This week, in addition to our first travel in time, we're shown that the TARDIS might not be entirely functional. Some gagues don't seem to work properly and the outer shell, which has apparently changed to blend in in the past (Susan's descriptions imply some interesting trips) is no longer functioning--it's stuck as a 1963 era police box!

In all, this was an good episode, keeping the interest generated by the first one up nicely. Although there are a few parts that might not work completely to modern eyes (see Ketina's post for her thoughts), for a 1963 audience I can see it as, well, perhaps not riveting, but certainly diverting for the family at tea time. We're still a few weeks away from The Moment Doctor Who Became a National Phenomenon, but the ratings were decent, and this serial certainly shows us the original educational plan for the series--back in time, then science fiction, alternating. I suppose one can wonder though if the second story (to come in a few weeks!) hadn't changed everything and become the blueprint for much of the series, how things would have gone.... But now, I shall turn things over to my companion, Ketina. Until next time, I remain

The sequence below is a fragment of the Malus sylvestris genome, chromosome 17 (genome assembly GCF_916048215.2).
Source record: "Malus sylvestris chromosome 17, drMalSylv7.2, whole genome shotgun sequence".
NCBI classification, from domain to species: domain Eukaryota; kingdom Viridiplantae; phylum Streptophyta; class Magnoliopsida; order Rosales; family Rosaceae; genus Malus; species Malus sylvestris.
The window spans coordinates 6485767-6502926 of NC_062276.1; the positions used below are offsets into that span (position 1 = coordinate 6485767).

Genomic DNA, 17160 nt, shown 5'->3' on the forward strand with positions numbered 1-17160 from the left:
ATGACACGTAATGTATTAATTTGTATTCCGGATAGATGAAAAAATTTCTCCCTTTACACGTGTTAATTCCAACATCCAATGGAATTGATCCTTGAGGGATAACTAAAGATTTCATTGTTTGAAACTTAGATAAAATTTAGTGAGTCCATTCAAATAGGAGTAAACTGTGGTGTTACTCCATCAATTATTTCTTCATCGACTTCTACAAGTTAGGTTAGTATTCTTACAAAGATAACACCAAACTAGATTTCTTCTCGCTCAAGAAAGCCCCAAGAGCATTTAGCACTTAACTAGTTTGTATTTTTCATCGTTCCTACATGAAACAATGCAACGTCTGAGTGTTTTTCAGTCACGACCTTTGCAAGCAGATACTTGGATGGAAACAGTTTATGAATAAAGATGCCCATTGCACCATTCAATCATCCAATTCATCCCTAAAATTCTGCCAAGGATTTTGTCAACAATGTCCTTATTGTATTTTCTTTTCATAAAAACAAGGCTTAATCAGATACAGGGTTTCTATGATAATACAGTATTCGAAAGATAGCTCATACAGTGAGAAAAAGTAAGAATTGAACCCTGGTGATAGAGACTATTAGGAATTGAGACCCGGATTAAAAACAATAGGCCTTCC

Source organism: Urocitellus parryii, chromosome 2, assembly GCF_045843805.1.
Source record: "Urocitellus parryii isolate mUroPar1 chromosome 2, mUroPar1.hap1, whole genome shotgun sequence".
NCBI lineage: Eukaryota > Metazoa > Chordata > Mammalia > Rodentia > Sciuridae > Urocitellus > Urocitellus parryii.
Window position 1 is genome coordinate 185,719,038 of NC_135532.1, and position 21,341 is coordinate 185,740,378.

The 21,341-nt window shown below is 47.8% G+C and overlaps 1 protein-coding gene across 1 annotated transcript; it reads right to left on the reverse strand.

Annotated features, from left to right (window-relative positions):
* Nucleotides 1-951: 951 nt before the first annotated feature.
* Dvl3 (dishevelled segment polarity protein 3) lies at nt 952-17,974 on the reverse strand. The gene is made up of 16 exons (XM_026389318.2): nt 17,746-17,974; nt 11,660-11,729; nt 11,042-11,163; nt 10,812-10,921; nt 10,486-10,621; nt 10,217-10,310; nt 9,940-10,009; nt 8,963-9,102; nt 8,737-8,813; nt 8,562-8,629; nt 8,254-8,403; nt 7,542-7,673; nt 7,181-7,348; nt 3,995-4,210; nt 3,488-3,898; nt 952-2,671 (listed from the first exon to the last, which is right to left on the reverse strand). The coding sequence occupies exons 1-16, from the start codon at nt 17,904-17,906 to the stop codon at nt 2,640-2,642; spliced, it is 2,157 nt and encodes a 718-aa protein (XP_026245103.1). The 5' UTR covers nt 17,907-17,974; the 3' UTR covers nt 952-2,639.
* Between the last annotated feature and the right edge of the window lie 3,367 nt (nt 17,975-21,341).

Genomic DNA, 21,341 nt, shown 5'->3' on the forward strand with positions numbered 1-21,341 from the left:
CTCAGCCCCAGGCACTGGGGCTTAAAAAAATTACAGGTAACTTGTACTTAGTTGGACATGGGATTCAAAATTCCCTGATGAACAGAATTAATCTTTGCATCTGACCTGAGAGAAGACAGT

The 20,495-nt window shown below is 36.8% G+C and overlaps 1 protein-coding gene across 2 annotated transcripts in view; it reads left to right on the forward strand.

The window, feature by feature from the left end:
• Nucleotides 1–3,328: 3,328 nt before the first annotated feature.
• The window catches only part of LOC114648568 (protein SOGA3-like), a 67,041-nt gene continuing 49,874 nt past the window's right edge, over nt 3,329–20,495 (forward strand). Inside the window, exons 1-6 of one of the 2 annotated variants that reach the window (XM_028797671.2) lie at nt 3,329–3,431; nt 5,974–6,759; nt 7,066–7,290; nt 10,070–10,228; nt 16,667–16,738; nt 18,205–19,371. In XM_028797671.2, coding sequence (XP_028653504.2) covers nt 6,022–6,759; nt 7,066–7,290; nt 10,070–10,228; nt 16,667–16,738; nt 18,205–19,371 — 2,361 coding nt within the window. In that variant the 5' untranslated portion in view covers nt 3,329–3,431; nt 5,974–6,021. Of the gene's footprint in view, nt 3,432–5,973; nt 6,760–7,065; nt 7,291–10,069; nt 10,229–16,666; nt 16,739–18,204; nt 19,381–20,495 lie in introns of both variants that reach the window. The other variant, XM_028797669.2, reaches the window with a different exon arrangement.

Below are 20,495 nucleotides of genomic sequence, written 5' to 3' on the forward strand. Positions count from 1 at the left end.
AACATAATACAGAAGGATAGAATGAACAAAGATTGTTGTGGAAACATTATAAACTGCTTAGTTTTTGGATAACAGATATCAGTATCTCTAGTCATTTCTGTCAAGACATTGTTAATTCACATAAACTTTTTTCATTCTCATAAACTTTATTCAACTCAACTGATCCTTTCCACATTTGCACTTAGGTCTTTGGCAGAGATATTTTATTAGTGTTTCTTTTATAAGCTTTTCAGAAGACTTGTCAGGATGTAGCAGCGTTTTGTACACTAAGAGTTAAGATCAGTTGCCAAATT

Just finished watching the second episode of Doctor Who with The Historian, The Cave of Skulls (part two of the eventually titled 100,000 Years B.C.). Please read the Historian's summary first.

My reactions:
Silly bits -- the gob smacked cave man Kal, as he stared at the Tardis shortly after it landed.

Boring bits (in my opinion) -- The lengthy debate between Za and Kal regarding what to do with the strange old man who could make fire from his fingers. They each made their point, which seemed long enough to me, and then proceeded to make pretty much the exact same points again two more times. If I had to watch Kal wiggle his fingers again "he made smoke come out of his fingers" I was going to hit the fast forward button. But then, we would have missed the ENTIRE episode. They didn't even get to the proverbial Cave of Skulls until the very end of the episode.

Irritating bits - Susan is quite the screamer, isn't she? Quite feisty however!